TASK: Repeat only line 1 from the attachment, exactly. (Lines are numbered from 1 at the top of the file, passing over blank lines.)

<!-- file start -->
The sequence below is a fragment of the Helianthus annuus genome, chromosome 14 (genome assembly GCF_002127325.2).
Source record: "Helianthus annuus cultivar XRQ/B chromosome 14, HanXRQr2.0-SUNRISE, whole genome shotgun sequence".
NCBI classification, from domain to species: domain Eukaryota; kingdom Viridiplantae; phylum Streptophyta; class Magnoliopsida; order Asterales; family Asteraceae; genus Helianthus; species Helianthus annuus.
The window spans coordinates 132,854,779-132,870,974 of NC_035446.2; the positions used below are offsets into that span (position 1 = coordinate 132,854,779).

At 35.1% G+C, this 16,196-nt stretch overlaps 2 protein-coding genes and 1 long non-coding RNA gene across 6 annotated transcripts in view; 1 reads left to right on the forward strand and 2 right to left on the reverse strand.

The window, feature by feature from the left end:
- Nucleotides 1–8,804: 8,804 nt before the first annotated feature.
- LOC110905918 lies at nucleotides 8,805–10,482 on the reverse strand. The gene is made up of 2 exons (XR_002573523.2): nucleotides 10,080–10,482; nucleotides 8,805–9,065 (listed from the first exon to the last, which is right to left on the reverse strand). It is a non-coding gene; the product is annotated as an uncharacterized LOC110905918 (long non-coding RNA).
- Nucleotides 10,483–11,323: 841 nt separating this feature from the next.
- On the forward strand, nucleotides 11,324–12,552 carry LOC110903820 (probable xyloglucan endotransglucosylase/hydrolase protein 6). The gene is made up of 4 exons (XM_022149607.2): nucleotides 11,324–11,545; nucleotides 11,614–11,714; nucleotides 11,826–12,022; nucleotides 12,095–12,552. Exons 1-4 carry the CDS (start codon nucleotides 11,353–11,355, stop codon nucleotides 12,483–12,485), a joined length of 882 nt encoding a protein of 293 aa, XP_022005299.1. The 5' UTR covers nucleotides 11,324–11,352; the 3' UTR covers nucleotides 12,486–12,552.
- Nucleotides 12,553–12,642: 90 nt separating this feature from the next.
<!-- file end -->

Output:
The sequence below is a fragment of the Helianthus annuus genome, chromosome 14 (genome assembly GCF_002127325.2).